Cancer Cells Use Unfolded Protein Response (UPR) to Manipulate Circadian Clock in Ways That Allow Them to Survive Conditions That Are Toxic to Normal Cells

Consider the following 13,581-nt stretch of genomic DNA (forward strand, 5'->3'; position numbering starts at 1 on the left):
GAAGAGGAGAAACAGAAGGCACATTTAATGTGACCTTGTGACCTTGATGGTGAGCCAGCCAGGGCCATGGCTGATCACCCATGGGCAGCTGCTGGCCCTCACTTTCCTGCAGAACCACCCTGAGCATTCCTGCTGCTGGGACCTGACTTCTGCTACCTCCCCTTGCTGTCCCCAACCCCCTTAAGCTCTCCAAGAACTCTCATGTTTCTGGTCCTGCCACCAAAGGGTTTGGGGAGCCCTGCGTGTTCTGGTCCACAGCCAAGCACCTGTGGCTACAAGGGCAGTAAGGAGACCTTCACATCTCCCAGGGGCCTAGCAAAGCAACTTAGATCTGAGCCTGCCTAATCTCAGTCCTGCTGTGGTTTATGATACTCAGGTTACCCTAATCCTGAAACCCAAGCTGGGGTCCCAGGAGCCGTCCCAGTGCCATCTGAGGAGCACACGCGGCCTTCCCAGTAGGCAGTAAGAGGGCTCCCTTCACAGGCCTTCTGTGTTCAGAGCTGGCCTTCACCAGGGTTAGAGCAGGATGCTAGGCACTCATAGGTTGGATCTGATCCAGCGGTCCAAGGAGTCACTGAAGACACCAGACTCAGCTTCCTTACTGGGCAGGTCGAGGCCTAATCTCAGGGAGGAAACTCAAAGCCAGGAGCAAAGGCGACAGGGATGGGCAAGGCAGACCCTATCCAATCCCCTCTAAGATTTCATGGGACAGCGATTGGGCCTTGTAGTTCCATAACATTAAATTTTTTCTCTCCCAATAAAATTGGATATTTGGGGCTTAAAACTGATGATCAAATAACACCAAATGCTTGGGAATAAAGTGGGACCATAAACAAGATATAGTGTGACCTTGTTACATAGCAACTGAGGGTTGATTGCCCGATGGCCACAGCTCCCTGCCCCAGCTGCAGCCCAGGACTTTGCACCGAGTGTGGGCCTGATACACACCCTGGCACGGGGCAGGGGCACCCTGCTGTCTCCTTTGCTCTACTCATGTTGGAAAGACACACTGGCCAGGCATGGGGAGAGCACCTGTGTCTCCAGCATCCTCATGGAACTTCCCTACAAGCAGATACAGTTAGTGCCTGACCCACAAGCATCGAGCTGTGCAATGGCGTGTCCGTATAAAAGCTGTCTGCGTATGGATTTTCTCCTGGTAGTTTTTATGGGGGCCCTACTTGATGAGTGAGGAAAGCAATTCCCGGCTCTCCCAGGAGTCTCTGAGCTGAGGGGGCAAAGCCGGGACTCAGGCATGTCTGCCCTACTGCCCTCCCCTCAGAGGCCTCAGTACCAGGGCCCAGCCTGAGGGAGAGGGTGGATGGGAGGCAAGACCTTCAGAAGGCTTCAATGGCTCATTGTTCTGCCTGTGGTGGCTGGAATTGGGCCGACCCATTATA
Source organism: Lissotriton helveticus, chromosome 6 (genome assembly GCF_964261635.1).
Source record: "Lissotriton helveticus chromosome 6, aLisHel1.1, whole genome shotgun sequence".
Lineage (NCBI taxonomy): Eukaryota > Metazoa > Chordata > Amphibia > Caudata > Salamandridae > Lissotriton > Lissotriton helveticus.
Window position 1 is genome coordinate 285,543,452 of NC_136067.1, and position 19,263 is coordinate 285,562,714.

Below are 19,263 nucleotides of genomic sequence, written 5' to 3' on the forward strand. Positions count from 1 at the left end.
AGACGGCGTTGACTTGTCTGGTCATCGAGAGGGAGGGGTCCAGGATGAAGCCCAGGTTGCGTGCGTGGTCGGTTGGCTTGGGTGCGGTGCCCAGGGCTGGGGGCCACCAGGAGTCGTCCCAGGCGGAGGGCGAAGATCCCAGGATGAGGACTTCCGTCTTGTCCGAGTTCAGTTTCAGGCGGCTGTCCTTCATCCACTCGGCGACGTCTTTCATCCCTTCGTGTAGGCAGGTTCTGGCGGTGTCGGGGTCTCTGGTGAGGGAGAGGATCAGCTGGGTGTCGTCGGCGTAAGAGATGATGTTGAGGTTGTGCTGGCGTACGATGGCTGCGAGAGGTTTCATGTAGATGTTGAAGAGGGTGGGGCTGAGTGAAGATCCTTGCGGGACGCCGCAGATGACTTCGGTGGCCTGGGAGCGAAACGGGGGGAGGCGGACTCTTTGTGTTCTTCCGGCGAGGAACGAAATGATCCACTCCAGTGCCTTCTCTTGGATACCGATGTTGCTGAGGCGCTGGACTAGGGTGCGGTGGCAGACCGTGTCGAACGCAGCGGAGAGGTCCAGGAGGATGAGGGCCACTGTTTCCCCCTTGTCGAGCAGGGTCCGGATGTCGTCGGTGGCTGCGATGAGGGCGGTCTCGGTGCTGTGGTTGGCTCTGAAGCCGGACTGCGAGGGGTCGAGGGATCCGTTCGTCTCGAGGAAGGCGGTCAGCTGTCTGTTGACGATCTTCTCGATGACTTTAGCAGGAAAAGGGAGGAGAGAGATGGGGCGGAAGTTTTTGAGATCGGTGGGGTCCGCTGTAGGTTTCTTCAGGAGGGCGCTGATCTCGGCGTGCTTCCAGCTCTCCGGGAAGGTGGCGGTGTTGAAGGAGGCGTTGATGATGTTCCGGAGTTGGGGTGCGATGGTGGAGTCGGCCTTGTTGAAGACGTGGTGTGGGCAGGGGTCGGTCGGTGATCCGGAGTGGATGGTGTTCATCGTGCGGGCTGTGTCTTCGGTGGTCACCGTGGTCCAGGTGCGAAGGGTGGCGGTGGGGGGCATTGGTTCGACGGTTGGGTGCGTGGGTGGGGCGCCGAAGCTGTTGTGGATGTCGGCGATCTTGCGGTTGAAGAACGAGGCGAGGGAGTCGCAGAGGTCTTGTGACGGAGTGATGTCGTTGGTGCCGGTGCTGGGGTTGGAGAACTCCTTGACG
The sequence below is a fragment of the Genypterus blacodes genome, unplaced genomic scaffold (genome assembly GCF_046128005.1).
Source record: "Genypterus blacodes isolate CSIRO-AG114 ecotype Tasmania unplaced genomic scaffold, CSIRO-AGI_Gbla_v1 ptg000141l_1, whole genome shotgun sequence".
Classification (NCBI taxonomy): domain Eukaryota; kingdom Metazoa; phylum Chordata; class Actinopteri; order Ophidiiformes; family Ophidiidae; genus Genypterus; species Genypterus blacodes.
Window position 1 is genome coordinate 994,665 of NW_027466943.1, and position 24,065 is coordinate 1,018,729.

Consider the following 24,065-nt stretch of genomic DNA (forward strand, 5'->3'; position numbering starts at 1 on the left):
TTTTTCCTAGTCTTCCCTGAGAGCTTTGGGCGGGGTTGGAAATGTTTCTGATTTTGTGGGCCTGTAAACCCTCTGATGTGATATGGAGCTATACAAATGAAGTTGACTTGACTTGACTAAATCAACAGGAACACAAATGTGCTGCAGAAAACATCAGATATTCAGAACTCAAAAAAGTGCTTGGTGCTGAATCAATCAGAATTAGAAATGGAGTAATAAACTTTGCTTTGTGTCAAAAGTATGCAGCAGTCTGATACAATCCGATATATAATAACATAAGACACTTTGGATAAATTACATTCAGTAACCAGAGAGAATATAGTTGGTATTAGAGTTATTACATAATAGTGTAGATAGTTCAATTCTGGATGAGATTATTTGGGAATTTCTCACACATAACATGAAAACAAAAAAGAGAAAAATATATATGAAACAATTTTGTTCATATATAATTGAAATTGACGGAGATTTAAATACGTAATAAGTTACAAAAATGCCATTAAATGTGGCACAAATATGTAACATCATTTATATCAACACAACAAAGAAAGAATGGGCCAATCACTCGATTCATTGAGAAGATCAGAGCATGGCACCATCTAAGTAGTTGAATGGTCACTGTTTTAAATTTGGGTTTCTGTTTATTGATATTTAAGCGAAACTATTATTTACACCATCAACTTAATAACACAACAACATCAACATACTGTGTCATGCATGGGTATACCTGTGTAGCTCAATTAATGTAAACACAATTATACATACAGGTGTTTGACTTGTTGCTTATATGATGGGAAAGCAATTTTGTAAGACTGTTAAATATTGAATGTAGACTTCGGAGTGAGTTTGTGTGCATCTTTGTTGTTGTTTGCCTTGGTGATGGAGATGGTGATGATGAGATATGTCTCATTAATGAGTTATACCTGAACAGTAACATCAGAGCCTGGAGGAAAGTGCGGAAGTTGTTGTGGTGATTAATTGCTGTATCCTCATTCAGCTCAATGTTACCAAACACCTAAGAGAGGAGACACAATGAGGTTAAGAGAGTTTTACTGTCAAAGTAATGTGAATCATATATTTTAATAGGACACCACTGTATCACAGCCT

Tumor cells use the unfolded protein response to alter circadian rhythm, which contributes to more tumor growth, Hollings Cancer Center researchers at the Medical University of South Carolina (MUSC) have found. A key part of the circadian clock opposes this process, according to a paper published online on December 11, 2017 in Nature Cell Biology. The article is titled “A PERK–miR-211 Axis Suppresses Circadian Regulators and Protein Synthesis to Promote Cancer Cell Survival.” For tumors to grow and spread, cancer cells must make larger than normal amounts of nucleic acids and protein, so they can replicate themselves. Yet, in both normal and cancer cells that increase their synthesis of protein, a small percent of those proteins do not fold properly. When that happens, the cell activates its unfolded protein response (UPR), which slows down the making of new proteins while the misfolded proteins are refolded. Eventually, the buildup of misfolded proteins becomes toxic and leads to cell death. However, cancer cells have learned to use the UPR to slow protein synthesis when needed, in order to handle the backlog of misfolded proteins. This helps them survive in conditions that would kill normal cells. This pattern of adaptation is often seen in tumor cells, according to J. Alan Diehl, PhD, the SmartState Endowed Chair in Lipidomics, Pathobiology, and Therapy at the MUSC Hollings Cancer Center and senior researcher on the project. "What a tumor cell is doing is taking a pathway that's already in the cell and using it to its advantage," said Dr. Diehl. Yet it was not clear exactly how cancer cells were able to use UPR activity to influence circadian rhythm. Dr.
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